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Baseefa Ltd

Norway grounds all Airbus H225 helicopters following fatal North Sea crash

02 June 2016

The Norwegian Civil Aviation Authority has decided to suspend the use of all Airbus Super Puma H225s in Norwegian service, including search and rescue helicopters, after Accident Investigation Board Norway (AIBN) called on the European Aviation Safety Agency (EASA) to take “immediate action” to ensure the aircraft was safe.

Stock image
Stock image

The call came after AIBN published a report which found evidence of fatigue in gear box parts retrieved from the remains of the H225 involved in a crash off the island of Turøy on 29 April, which killed all 13 crew and passengers.

The helicopter type had already been suspended from regular traffic in Norway following the incident, however it was still being used search and rescue assignments. Statoil uses the H225 for SAR emergency services from the Oseberg Field Centre, Statfjord B and Sola.

The Norwegian oil group said it would ensure alternative cover was provided following the grounding of the type.

The Super Puma was travelling from the North Sea Gullfaks B oilfield, about 74 miles off the Norwegian coast, when it crashed en route to Flesland Airport, Bergen. Witnesses said the main rotor became detached from the helicopter prior to the crash.

AIBN’s preliminary report published on June 1 detailed fatigue in the gearbox and a “catastrophic failure”, rendering early safety warnings “not effective”.

The AIBN report read: “Among the recovered parts were two pieces which together form approximately half a second stage planet gear. Examinations of these parts have revealed features strongly consistent with fatigue. The fatigue appears to have its origin in the outer race of the bearing (inside of the gear), propagating towards the web of the gear teeth. There is sign of spalling in front of the fracture surface.”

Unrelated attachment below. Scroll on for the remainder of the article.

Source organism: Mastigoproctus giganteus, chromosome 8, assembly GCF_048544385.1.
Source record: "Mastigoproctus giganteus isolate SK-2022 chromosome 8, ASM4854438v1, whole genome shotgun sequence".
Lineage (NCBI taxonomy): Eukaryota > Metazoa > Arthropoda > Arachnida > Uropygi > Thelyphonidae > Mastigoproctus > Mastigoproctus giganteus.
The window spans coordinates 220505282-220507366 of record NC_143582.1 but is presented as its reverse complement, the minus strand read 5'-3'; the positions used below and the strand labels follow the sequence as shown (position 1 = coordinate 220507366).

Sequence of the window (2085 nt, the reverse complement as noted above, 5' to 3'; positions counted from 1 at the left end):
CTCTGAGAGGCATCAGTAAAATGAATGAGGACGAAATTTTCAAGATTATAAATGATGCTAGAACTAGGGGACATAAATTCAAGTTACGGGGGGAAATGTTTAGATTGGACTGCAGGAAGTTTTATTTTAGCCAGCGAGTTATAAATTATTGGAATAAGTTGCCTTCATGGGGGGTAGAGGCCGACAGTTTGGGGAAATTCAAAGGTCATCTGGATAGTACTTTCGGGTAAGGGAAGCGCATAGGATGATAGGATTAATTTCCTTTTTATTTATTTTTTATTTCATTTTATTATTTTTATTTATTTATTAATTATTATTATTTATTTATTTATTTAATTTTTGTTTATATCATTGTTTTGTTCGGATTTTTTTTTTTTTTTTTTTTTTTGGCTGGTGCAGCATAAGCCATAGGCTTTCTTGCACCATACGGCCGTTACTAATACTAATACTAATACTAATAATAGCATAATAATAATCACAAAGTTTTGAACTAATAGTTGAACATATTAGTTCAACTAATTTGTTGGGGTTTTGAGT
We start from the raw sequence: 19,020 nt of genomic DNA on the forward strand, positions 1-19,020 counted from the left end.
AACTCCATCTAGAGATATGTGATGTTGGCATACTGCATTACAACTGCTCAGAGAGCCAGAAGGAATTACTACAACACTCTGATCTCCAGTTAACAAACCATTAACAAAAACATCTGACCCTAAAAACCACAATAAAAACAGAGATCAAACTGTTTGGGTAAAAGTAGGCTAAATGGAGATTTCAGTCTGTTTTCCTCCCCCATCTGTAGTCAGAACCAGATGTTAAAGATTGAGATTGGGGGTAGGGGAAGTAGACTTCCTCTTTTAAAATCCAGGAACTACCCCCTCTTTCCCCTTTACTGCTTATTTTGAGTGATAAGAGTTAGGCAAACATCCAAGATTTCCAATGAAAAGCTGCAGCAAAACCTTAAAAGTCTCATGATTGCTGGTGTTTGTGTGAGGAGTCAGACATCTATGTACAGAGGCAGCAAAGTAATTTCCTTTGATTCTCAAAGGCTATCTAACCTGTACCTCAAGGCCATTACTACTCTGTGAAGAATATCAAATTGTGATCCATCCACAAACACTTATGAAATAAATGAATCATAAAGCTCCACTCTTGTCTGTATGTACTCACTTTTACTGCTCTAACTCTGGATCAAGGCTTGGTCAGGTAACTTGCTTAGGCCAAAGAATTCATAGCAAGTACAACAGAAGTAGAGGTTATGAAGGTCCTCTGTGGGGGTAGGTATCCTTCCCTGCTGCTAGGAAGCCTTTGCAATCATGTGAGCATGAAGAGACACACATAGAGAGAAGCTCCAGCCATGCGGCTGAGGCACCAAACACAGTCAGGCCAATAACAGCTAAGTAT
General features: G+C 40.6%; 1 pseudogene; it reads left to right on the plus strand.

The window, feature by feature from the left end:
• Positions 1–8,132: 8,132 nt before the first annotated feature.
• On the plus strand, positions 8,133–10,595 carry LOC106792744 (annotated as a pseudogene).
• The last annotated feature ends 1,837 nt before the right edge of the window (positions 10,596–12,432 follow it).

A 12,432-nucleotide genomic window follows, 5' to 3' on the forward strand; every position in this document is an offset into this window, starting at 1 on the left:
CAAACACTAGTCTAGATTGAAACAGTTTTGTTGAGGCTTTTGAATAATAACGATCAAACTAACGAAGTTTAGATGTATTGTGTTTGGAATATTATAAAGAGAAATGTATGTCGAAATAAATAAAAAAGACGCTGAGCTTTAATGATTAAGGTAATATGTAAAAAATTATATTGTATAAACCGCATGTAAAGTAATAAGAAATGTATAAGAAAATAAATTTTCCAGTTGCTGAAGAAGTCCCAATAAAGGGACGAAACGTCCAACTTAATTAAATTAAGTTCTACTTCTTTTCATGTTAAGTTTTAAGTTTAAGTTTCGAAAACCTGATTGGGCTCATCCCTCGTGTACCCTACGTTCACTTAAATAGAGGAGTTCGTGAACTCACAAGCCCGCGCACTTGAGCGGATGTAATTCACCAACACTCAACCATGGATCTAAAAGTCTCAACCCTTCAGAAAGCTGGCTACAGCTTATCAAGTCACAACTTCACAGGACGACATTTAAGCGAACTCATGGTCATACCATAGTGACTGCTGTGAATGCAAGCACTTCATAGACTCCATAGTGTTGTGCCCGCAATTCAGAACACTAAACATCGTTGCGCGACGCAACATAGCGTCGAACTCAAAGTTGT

The report said it felt the “findings to be of such significance that it has decided to issue the following safety recommendation to ensure the continuing airworthiness of the Main Gear Box (MGB)”.

It added: “It cannot be ruled out that this signifies a possible safety issue that can affect other MGBs of the same type. The nature of the catastrophic failure of the LN-OJF main rotor system indicates that the current means to detect a failure in advance are not effective.”

The Super Puma, a workhorse of the oil industry, has now been completely grounded in both Norway and Britain. Investigators have ruled out human error, saying the crash was caused by a technical fault.

Results of the investigation have potential implications for the Super Puma programme following earlier accidents.

On June 2 EASA issued an emergency bulletin, however, focusing on a different problem.
It said checks on the rest of the Super Puma fleet had revealed problems with struts that fix the rotors, including bolts tightened incorrectly or washers in the wrong position. It ordered all attachments replaced before the next flight.

It was not immediately clear whether EASA also planned another bulletin responding to Norway's gearbox findings.

Previous Super Puma incidents linked to gearbox problems included a 2009 crash off Peterhead, Scotland, in which the rotor also flew off and 16 people died. Airbus Helicopters told operators in a bulletin this week that there were "significant elements" differing from the 2009 crash.


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